The characters. Each one is well-defined, from a restaurant owner to Hana, the main character. Whitlow really takes the time to flesh out every character on the page. No one is a caricature. I was especially drawn to Hana. She’s intelligent and bold and yet still somehow very much reflects that modest middle east upbringing. She’s not perfect, but she always has a reason for doing what she does. I was also very fond of Jacob. In spite of his Russian-Jewish background, there’s something very All-American about him…which makes him easy to like.

Romance. Though the romance is light, I like the way it was handled. There are a few surprises here!

As always, the legal nature of the case. As a lawyer, I don’t need my legal thrillers to be exact, but they have to be logical. With Whitlow, I never doubt that he knows his stuff.

Descriptions. At one point (or two) Israel is visited in the novel. Whitlow describes everything, from the sites to the food to the language to the people. I am almost certain the man has spent time there. Israel comes to life on the pages.

A different look. I’m pretty sure everyone who has lived long enough has an opinion about the Israeli-Palestine conflict. By making his main character an Arab Christian, Whitlow presents a very different look at the Middle East Conflict and it’s one worth learning about.

Spiritually, I love the way Whitlow always emphasizes the importance of prayer and dreams.

What I didn’t like

There were, at times, too many details and not necessarily about the case. This book had almost flash points of something really interesting happening and then low points where a character’s day is described in nuanced detail. There were quite a few moments where scenes felt drawn out. I often found myself skimming so I could get to the action.

Overall, if Whitlow is your kind of author, don’t miss out on this book! You learn so much and will enjoy it while you do.

I received a complimentary copy of this book from Thomas Nelson through NetGalley. Opinions expressed in this review are completely my own.

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The Christmas Heirloom: Four Holiday Novellas of Love Through the Generations

The Christmas Heirloom: Four Holiday Novellas of Love through the Generations by [Witemeyer, Karen, Hunter, Kristi Ann, Thomas, Sarah Loudin, Wade, Becky]In Kristi Ann Hunter’s “Legacy of Love,” Sarah Gooding never suspected returning a brooch to an elderly woman would lead to a job . . . and introduce her to the woman’s grandson, a man far above her station.

In Karen Witemeyer’s “Gift of the Heart,” widow Ruth Albright uses the family brooch as collateral for a loan from the local banker. But the more she comes to know the man behind the stern businessman, the more she hopes for a second chance at love.

In Sarah Loudin Thomas’s “A Shot at Love,” Fleeta Brady’s rough-and-tumble childhood means she prefers hunting to more feminine activities. She never expected her family’s brooch might be how a fellow hunter turns her attention from competition to romance.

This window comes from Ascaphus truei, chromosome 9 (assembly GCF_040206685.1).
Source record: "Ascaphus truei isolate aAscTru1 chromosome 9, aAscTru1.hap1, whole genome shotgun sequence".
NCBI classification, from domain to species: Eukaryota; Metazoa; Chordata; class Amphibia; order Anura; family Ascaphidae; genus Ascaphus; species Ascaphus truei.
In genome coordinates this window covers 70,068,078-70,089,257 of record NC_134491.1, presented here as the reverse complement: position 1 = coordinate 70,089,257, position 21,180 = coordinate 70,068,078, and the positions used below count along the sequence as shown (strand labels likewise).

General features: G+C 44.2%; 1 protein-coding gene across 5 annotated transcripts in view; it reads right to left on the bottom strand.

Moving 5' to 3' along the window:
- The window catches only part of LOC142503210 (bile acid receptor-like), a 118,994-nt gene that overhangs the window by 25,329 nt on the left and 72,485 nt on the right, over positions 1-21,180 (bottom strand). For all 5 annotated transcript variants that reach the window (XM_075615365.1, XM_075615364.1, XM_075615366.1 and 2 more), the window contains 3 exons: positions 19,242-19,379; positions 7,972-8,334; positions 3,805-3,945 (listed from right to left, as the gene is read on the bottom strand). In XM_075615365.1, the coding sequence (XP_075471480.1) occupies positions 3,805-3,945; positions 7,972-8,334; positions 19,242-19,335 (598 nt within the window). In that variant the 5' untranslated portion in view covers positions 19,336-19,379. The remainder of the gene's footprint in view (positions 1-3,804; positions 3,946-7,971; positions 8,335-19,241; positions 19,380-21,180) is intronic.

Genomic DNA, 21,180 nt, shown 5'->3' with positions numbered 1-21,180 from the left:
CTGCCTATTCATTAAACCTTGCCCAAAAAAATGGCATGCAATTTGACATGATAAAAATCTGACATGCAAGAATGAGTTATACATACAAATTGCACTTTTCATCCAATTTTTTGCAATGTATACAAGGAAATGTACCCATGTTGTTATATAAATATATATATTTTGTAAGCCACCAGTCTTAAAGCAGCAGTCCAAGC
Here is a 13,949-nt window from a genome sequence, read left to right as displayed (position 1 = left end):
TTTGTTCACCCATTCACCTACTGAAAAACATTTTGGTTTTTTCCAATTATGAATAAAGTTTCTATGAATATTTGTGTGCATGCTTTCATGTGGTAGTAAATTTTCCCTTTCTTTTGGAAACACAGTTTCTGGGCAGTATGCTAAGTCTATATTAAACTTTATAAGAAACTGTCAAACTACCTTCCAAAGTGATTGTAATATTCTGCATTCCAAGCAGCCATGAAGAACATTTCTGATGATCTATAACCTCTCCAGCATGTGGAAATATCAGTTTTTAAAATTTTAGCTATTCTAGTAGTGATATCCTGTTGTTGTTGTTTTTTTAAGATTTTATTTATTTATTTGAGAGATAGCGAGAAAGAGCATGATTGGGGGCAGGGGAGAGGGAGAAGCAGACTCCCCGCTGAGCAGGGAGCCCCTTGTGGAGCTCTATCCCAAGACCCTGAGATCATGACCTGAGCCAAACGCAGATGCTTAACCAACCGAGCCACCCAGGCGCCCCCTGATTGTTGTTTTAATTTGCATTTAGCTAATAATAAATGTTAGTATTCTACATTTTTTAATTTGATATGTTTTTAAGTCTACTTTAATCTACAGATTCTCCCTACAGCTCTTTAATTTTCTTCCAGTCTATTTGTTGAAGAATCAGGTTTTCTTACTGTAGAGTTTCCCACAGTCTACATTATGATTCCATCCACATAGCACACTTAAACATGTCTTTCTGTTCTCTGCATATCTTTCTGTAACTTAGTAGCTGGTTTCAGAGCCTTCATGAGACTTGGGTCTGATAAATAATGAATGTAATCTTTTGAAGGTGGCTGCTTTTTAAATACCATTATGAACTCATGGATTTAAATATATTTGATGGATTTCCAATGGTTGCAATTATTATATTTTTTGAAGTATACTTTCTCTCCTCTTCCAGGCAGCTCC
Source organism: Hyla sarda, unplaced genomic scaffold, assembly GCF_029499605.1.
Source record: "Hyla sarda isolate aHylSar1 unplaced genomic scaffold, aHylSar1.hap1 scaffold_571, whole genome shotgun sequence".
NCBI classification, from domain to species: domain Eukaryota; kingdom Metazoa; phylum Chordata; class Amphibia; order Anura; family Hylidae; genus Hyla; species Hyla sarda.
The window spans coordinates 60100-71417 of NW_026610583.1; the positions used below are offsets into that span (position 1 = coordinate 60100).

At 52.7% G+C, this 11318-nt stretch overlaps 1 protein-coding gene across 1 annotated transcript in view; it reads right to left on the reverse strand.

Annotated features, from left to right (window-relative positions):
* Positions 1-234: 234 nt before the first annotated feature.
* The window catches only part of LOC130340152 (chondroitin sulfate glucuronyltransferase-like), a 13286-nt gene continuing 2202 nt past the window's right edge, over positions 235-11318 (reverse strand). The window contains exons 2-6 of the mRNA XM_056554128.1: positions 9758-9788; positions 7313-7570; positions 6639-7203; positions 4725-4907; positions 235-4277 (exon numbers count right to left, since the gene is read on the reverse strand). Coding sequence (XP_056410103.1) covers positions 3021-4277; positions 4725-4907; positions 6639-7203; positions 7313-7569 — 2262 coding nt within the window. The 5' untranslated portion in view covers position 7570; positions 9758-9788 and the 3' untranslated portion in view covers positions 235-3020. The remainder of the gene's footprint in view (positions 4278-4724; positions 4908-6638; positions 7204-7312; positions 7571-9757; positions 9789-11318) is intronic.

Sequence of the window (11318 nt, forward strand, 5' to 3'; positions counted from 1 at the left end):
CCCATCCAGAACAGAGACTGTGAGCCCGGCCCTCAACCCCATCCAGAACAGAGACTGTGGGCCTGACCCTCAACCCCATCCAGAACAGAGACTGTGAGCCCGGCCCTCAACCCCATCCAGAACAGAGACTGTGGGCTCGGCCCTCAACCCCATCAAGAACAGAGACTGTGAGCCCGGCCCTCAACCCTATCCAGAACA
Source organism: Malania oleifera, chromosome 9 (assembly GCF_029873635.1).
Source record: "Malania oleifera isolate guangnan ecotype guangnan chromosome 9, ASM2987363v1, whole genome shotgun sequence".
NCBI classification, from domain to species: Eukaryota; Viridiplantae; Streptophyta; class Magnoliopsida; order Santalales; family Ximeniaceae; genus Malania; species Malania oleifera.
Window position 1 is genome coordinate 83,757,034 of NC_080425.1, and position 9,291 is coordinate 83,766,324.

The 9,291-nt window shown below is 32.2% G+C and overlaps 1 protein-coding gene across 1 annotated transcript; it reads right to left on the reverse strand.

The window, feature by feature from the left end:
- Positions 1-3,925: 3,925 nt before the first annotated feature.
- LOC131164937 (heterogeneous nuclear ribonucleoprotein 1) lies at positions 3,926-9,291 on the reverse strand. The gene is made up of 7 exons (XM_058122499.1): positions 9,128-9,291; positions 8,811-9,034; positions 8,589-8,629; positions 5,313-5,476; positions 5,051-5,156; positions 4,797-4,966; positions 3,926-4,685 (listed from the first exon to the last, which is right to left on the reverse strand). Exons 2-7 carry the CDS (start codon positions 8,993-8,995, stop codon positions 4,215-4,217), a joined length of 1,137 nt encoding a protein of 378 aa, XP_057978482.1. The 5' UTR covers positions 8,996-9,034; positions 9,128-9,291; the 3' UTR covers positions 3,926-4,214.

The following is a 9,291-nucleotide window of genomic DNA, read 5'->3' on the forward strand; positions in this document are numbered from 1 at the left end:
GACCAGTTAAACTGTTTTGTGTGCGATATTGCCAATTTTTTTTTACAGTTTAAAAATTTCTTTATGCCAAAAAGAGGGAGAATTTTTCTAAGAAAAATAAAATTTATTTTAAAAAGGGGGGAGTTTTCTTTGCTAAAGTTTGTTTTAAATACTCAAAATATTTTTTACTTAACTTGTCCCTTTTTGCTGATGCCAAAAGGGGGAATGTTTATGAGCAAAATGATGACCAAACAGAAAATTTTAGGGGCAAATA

In Becky Wade’s “Because of You,” Maddie Winslow has spent years in love with a man whose heart was already spoken for. When a church Christmas project brings them together and she stumbles upon an old family brooch, might it finally be her turn for love?

Review

I decided to read these novellas because two of my favorite authors contributed to the collection and I must say that I very much enjoyed all of the stories (though some more than others).

Kristi Ann Hunter’s Legacy of Love: Hunter writes regency novels very well. She knows the era, the layers of complexities that makes up the class structures, and the way to craft a good story. I will admit that I wasn’t a huge fan of the romance because it felt a bit forced to me and the plot seemed lacking at moments. But overall very cute.

Karen Witemeyer’s Gift of the Heart: Witemeyer  managed to write very complex characters in a short space. I immediately felt for the main characters, especially Ruth. She’s bold, determined, and kind. Simple though the story was, I couldn’t put it down. It was probably my favorite one.

Sarah Loudin Thomas’s A Shot at Love: This was my first introduction to Thomas and this won’t be the last time that I read her. I really liked the main character, Fleeta. She drove the story. She was not just a tomboy, but a woman with a passion and a drive. The romance wasn’t bad, but it did seem as though Fleeta wasn’t as invested as the hero…but she was so fascinating it almost didn’t matter.

Becky Wade’s Because of You: Another winner. I love a good contemporary romance novel. I liked the complexity of the relationship between Maddie and her guy. Wade writes fabulous heroines that are easy to connect with. The romance seemed a bit quick on the guy’s part, but overall it was enjoyable

Each book presented characters that prayed and had to trust God through some tough times (and of course those tough times pretty much ended on Christmas, but hey it was cute!).

Novellas are always hard for me to read because I usually feel like so much of the story is missing, but sometimes they’re just fun too. This collection was fun and I know at least one of them was linked to other series that the authors are writing. I really like the way they used the brooch to connect all the stories and the way it was a different generation each time. There were, I think, a few mistakes with the timeline, but overall if you like novellas, recommended!